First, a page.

Paul Burns – three poems

the little ships

returned each day to the blackened beach
and pulled oil- and blood-soaked men
away to the island where the sound of the guns
faded, and the country so green it hurt the eyes

and still hundreds of thousands thronged
in chest deep lines, desperate men
looking for the ships’ faint smoke
on a slate horizon

blankets and tea, and rum
and matter of fact voices
led them to mansions and village halls
ignoring their skin and language

because, they were told, you are home
now, we are all in this
together, we must all defend
our freedoms

looking to that greyness now
the same shelterless waves,
the edge of everything, thousands wait
and no ships come.

previously published on I am not a silent poet


An Education

until I walked through Bodnick Wood again
and saw where snow had drifted through the fence
three years or so ago, stilled white confection
a world of marzipan piled to chest height

and where bluebells thread the fallen branches
come the spring; and see now beech leaves spread
a copper blanket, feel the mist drops settle
on my face beneath the streaming trees,

until I stopped and watched the hills blur over
in November dripping dusk, and set this down
I might have missed some very simple point
I could have thought I’ve never learned a thing.


banks of the Humber; unlocked land

I passed a sawmill looking for the river
and found a brackish inlet choked with boats
a spinney of masts brushing the clouds

My eyes swam in the squalls
staring at the muddy waves, as a wild sky
worked its passage over me

I imagined breathing silt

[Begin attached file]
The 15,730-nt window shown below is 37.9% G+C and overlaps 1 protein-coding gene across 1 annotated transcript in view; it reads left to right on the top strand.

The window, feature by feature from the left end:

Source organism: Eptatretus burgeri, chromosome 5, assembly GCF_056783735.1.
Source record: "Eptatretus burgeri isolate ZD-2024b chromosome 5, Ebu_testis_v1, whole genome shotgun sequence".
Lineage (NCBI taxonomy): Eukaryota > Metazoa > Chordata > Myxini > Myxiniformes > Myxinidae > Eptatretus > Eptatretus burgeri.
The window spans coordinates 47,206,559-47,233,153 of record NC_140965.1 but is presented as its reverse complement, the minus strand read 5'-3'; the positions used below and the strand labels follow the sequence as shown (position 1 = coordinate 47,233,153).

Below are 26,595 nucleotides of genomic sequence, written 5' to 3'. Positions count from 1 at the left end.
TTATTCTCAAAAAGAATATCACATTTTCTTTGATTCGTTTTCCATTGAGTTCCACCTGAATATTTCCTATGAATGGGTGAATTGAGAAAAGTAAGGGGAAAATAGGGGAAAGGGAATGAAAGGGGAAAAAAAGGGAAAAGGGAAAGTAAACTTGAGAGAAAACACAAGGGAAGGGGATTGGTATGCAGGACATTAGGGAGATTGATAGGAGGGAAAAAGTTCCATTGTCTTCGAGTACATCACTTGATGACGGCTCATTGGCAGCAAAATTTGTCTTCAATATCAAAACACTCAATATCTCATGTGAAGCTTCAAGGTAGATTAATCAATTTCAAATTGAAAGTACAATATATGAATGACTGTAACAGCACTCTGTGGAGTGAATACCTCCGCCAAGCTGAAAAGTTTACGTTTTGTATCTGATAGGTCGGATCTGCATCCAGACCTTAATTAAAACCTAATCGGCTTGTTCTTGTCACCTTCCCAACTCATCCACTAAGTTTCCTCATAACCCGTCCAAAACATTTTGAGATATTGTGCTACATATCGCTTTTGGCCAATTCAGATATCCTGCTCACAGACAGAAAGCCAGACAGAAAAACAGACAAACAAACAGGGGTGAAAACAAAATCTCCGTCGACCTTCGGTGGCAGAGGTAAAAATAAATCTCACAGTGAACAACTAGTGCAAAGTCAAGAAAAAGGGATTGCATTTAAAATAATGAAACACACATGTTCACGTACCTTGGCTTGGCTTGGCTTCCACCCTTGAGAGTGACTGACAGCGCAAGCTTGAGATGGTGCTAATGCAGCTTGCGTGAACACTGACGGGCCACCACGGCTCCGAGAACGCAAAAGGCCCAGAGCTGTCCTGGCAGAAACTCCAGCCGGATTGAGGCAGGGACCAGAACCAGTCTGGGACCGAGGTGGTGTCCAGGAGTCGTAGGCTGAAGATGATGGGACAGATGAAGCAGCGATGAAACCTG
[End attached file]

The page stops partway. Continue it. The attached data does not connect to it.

flailing in the deep opacity; easy here
to be dragged out of the world

downstream, skeletal cranes
hunched over empty docks
the Humber’s cities murmured

as trucks crossed the long bridge,
ants over a bone. The river opened
to drowned church bells tolling in the current

and my feet sucked into the mud, welling streams
from what had been firm ground.


Paul Burns lives in rural south Cheshire where he runs a flower farm with his wife. He plays and teaches guitar and has recently returned to poetry, thanks to Jo Bell and her 52 group, after a 15 year break. His work has appeared in Staple, Tears In the Fence, Obsessed with Pipework and Ink Sweat and Tears.

Advertisements

Leave a Reply

Please log in using one of these methods to post your comment:

WordPress.com Logo

You are commenting using your WordPress.com account. Log Out / Change )

Twitter picture

You are commenting using your Twitter account. Log Out / Change )

Facebook photo

You are commenting using your Facebook account. Log Out / Change )

Google+ photo

You are commenting using your Google+ account. Log Out / Change )

Connecting to %s